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Thousands in Santa Cruz and Watsonville Protest George Floyd Killing

Protestors join others around the country to denounce racism and police brutality

People in Watsonville protest police brutality and racism. PHOTO: TARMO HANNULA

Thousands took to the streets in Watsonville and Santa Cruz over the weekend to protest police killings following the death of George Floyd, a Black man who was killed in Minneapolis May 25 after a white police officer knelt on his neck for nearly nine minutes.

Marches and rallies unfolded in downtown Santa Cruz and Watsonville, with numerous streets closed to traffic by police Sunday. The move has been paralleled in some places around the country where cars have been torched, storefront windows have been smashed, businesses have been looted and several people have died in escalating violence, as protests of the police killings of Black people are being met at times by aggressive police tactics. The local protests maintained a peaceful tone.

While about 500 people rallied in the plaza and surrounding streets of Watsonville, listening to speeches and toting homemade signs, around 4,000 people noisily marched through the streets of downtown Santa Cruz.

Santa Cruz Police Department officers raced ahead of splinter groups Sunday to close off sections of Ocean, Water, Laurel, Center and Cedar streets. Crowds waved signs bearing messages such as “Black Lives Matter,” “Justice,” and “If You Have the Luxury to Breathe, You’d Better Shout!”

“It’s been happening so long, this culture of prejudice against people that are Black or brown. Something is not right and it has to change,” says Zandra Amato of Watsonville, who was at the demonstration there. “Like the lady walking her dog in New York, calling the police on a Black man: She knew exactly how to use the police against him because it’s in the system. She knew the response she’d get. That woman knows just how the system will work against people of color like myself. This has gone on for far too long—that’s why I’m out here today.”

On Saturday, at a smaller protest in Santa Cruz, Santa Cruz Police Chief Andy Mills took part in uniform and at one point symbolically “took a knee” in a show of unity with protesters. Some law officials around the country have joined marchers or waved their own signs with messages of understanding.

Protests have emerged in more than 140 cities coast to coast, and the National Guard has been deployed in at least 21 states as of today. Dozens of journalists have been injured, including one who was permanently blinded in her left eye by a flying projectile in Minneapolis.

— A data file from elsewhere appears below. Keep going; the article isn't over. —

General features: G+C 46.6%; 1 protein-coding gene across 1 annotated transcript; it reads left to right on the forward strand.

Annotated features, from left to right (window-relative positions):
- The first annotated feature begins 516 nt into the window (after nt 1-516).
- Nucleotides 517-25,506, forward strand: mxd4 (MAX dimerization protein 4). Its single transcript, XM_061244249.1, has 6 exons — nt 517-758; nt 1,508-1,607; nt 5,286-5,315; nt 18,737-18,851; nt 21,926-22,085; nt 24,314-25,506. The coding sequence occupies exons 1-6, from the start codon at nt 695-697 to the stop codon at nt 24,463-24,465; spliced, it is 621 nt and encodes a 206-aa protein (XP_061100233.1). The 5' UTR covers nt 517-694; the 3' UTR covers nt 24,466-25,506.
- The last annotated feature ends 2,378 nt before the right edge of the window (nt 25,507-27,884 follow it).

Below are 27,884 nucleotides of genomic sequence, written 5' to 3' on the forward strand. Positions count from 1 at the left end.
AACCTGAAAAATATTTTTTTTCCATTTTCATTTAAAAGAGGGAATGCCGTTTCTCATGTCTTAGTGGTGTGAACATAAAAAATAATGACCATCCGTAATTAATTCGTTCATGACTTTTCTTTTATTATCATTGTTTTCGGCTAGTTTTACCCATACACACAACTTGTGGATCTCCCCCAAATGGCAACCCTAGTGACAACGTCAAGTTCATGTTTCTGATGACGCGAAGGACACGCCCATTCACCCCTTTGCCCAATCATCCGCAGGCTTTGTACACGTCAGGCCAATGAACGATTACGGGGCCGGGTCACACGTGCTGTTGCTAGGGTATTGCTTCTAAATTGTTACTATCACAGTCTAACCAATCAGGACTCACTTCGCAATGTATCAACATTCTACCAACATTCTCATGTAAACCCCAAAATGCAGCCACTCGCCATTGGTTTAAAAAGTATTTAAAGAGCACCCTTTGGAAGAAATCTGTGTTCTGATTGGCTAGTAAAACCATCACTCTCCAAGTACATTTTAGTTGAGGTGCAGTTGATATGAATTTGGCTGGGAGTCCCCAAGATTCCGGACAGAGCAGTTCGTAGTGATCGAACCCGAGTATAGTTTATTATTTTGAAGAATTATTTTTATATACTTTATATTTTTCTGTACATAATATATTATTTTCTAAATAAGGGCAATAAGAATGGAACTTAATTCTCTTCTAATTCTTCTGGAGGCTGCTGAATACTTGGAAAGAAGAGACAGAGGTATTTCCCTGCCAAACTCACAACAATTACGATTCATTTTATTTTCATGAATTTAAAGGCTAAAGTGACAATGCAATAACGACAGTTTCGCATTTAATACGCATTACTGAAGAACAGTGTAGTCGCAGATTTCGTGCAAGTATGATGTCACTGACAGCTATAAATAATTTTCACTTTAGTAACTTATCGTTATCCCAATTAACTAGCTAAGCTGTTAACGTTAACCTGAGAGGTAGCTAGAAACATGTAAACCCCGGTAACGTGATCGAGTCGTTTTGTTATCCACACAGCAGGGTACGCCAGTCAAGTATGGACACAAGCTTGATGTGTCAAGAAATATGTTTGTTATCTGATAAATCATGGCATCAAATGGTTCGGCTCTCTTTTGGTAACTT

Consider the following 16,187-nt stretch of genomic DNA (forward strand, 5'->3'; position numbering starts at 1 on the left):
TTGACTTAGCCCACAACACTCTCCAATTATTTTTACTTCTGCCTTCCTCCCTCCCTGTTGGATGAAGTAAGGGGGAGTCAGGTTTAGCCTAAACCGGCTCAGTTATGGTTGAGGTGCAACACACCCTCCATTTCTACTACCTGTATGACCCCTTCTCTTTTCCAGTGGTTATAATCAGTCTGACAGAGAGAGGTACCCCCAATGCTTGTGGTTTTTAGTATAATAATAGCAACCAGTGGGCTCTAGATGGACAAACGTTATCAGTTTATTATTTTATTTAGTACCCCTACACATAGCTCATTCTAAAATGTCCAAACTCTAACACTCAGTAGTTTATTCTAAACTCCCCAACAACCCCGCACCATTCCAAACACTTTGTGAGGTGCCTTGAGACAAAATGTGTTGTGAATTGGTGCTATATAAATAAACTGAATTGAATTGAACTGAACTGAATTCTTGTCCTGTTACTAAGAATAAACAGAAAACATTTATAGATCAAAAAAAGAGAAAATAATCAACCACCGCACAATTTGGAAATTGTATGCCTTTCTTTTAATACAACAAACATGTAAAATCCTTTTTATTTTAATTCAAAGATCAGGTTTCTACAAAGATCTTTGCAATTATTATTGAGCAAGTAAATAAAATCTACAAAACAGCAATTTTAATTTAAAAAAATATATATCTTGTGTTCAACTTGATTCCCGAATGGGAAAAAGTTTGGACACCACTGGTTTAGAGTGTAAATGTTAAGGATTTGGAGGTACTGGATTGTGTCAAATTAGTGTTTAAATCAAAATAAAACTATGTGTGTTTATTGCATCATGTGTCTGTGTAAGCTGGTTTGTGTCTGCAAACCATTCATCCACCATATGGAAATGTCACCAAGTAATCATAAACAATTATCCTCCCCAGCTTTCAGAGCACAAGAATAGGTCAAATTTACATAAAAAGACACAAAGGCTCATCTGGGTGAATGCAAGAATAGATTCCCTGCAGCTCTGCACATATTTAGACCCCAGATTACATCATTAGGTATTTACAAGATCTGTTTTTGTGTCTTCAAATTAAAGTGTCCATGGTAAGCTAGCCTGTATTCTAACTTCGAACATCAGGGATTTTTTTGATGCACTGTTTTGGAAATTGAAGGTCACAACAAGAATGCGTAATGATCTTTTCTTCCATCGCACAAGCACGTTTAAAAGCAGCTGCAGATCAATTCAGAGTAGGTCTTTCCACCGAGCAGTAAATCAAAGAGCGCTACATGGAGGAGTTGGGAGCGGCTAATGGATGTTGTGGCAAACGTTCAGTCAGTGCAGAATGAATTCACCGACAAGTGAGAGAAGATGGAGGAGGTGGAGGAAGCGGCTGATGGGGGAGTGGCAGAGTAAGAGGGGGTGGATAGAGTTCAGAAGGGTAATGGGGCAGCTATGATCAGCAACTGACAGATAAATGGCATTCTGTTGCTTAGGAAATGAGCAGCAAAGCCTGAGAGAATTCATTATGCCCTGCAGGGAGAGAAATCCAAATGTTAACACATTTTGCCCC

George Floyd died after a Minneapolis police officer kneeled on his neck for more than eight minutes after detaining him for alleged forgery. Floyd can be heard on video saying he couldn’t breathe during the arrest. The four officers at the incident were fired. The county prosecutor has charged the kneeling officer, Derek Chauvin, with third-degree murder and second-degree manslaughter. But that move hardly cooled the nerves of thousands of people who have responded in a powerful backlash in America, Canada, London and Berlin. 

Curfews have been imposed in numerous cities, including an 8pm curfew in San Francisco.

Protests are expected to continue around the country, including locally.

“This is not the end. There will be more. This will not go away until we convict [the Minneapolis Police officers],” says Isaac Chavarria, who helped organize the Santa Cruz event. “Rage, sorrow, respect and anger—this is why we are here today. There is no me without we.”

Santa Cruz Mayor Justin Cummings and Police Chief Andy Mills are hosting a community forum on Wednesday, June 3 about policing, and inviting public comment. The presentation will cover how the Santa Cruz Police Department has been working to “reduce bias” and “increase diversity in the department,” as well as implementing de-escalation tactics, according to a city press release.

Cummings will also discuss a proposed policy that would “limit the use of certain technologies in law enforcement that have proven to be biased against people of color.”

The forum is scheduled for 6-8pm on Wednesday, June 3. It can be accessed by visiting zoom.us or by calling 669-900-9128, 346-248-7799, or 312-626-6799. The Webinar ID is 964 6211 9560. Questions or comments can be submitted ahead of time to [email protected].

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